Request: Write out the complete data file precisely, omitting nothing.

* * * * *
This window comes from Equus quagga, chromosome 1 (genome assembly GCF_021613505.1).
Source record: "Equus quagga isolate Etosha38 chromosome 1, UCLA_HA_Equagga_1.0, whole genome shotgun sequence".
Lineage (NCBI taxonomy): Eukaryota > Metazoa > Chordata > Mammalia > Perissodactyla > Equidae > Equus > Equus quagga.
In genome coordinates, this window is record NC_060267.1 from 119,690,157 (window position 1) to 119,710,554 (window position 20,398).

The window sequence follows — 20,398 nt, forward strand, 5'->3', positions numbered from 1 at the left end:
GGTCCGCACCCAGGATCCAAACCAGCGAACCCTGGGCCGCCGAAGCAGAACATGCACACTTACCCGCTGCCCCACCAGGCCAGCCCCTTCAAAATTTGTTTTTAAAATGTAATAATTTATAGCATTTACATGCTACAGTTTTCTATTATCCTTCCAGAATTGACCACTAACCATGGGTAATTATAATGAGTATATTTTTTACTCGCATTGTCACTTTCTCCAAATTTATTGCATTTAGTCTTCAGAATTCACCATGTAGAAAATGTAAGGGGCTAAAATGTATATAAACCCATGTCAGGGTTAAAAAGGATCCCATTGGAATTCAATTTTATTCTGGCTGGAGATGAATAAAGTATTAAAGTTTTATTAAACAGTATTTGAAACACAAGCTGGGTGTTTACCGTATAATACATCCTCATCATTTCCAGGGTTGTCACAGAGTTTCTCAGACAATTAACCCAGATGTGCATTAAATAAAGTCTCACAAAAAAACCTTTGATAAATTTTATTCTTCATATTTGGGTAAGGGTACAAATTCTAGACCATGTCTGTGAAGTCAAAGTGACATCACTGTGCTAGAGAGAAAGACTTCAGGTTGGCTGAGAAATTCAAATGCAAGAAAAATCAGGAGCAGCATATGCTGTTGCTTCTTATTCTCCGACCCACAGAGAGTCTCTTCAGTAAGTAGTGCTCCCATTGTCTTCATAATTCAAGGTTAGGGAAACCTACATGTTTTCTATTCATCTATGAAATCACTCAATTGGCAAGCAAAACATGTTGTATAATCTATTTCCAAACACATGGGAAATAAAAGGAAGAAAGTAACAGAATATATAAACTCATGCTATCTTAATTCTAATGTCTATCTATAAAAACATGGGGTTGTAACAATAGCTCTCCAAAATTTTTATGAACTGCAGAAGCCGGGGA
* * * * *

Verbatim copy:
This window comes from Equus quagga, chromosome 1 (genome assembly GCF_021613505.1).
Source record: "Equus quagga isolate Etosha38 chromosome 1, UCLA_HA_Equagga_1.0, whole genome shotgun sequence".
Lineage (NCBI taxonomy): Eukaryota > Metazoa > Chordata > Mammalia > Perissodactyla > Equidae > Equus > Equus quagga.
In genome coordinates, this window is record NC_060267.1 from 119,690,157 (window position 1) to 119,710,554 (window position 20,398).

The window sequence follows — 20,398 nt, forward strand, 5'->3', positions numbered from 1 at the left end:
GGTCCGCACCCAGGATCCAAACCAGCGAACCCTGGGCCGCCGAAGCAGAACATGCACACTTACCCGCTGCCCCACCAGGCCAGCCCCTTCAAAATTTGTTTTTAAAATGTAATAATTTATAGCATTTACATGCTACAGTTTTCTATTATCCTTCCAGAATTGACCACTAACCATGGGTAATTATAATGAGTATATTTTTTACTCGCATTGTCACTTTCTCCAAATTTATTGCATTTAGTCTTCAGAATTCACCATGTAGAAAATGTAAGGGGCTAAAATGTATATAAACCCATGTCAGGGTTAAAAAGGATCCCATTGGAATTCAATTTTATTCTGGCTGGAGATGAATAAAGTATTAAAGTTTTATTAAACAGTATTTGAAACACAAGCTGGGTGTTTACCGTATAATACATCCTCATCATTTCCAGGGTTGTCACAGAGTTTCTCAGACAATTAACCCAGATGTGCATTAAATAAAGTCTCACAAAAAAACCTTTGATAAATTTTATTCTTCATATTTGGGTAAGGGTACAAATTCTAGACCATGTCTGTGAAGTCAAAGTGACATCACTGTGCTAGAGAGAAAGACTTCAGGTTGGCTGAGAAATTCAAATGCAAGAAAAATCAGGAGCAGCATATGCTGTTGCTTCTTATTCTCCGACCCACAGAGAGTCTCTTCAGTAAGTAGTGCTCCCATTGTCTTCATAATTCAAGGTTAGGGAAACCTACATGTTTTCTATTCATCTATGAAATCACTCAATTGGCAAGCAAAACATGTTGTATAATCTATTTCCAAACACATGGGAAATAAAAGGAAGAAAGTAACAGAATATATAAACTCATGCTATCTTAATTCTAATGTCTATCTATAAAAACATGGGGTTGTAACAATAGCTCTCCAAAATTTTTATGAACTGCAGAAGCCGGGGA